With an aim to increase the current defence exports to $5 billion by 2025, Indian government has drawn an export list covering 85 kinds of equipment encompassing 125 items and 47 sub-systems to boost the defence exports
|The Author is Former Director General of Information Systems and A Special Forces Veteran, Indian Army|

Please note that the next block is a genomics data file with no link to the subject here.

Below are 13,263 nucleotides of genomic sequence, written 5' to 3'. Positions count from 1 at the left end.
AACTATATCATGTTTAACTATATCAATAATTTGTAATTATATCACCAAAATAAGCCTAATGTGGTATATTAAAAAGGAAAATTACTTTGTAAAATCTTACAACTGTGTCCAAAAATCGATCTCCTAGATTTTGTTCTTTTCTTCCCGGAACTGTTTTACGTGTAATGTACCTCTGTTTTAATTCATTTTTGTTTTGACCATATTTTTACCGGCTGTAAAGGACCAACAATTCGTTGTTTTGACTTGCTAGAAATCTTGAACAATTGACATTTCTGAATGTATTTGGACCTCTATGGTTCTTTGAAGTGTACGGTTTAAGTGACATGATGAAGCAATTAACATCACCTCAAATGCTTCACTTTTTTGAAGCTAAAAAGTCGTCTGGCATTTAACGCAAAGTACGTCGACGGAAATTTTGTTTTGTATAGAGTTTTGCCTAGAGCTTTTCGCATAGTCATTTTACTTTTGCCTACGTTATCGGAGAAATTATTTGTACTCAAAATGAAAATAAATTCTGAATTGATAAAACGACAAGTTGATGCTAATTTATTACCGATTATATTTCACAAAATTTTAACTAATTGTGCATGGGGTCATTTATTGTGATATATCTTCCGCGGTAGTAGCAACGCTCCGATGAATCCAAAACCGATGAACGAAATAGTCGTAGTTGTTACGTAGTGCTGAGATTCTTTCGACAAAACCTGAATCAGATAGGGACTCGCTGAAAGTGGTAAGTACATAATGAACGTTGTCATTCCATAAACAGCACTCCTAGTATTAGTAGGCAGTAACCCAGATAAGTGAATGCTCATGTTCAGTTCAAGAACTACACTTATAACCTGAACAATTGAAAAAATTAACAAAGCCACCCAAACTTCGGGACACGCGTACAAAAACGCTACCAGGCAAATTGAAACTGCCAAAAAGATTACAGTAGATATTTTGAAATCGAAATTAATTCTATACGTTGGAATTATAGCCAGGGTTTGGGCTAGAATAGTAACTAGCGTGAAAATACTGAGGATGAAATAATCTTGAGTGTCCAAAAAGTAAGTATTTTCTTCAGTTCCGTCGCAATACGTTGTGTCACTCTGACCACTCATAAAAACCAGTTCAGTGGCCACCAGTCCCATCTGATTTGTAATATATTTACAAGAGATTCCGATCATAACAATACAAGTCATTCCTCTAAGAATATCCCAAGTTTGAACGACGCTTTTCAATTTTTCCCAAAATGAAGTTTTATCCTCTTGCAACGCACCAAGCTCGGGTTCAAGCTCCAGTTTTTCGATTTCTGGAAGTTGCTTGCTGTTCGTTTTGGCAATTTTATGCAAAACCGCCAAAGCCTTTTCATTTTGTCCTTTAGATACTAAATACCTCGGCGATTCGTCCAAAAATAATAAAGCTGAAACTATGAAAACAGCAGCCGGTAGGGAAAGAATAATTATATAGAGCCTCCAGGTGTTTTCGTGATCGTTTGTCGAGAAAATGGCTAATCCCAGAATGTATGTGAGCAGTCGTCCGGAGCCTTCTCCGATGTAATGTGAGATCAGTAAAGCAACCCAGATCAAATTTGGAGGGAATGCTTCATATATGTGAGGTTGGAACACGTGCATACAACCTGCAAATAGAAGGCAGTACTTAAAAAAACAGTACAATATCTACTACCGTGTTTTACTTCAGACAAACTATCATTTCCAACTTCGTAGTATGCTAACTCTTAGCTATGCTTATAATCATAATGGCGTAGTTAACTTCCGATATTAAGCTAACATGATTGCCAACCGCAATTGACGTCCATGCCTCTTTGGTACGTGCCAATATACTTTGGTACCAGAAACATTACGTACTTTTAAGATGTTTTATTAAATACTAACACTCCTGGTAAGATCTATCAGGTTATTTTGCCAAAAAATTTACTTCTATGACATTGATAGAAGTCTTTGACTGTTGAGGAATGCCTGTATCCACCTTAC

For a country the size of India, and its mammoth governmental defence industrial sector, comprising the Defence Research and Development Organisation (DRDO), 41 Ordnance Factories (OF) and eight Defence Public Sector Undertakings (DPSUs), India’s record of defence exports has been rather dismal. Our defence exports were 4,682 crore ($0.66 billion) in 2017–2018 and10,500 crore ($1.47 billion) in 2018–2019. Notably, the DRDO-OF-DPSUs contributed only 800 crore in defence exports in 2018–2019, which was a mere 7.6 per cent of the total defence exports in that financial year. Compare these figures to a small country like Pakistan whose defence exports reached $212.6 million (equivalent to Indian 1,548.6 crore) in 2018-2019, the notable part being that Pakistan’s entire defence industry is governmental under the Ministry of Defence – and none private. During 2019-2020, India’s defence exports stood at 8,620.59 crore, which went down to 632.05 crore in 2020-2021 till last known figures obviously because of the Covid-19 pandemic. It is significant to note that defence exports of Turkey, which is 23.84 per cent the size of India, were $2.3 billion during calendar year 2020.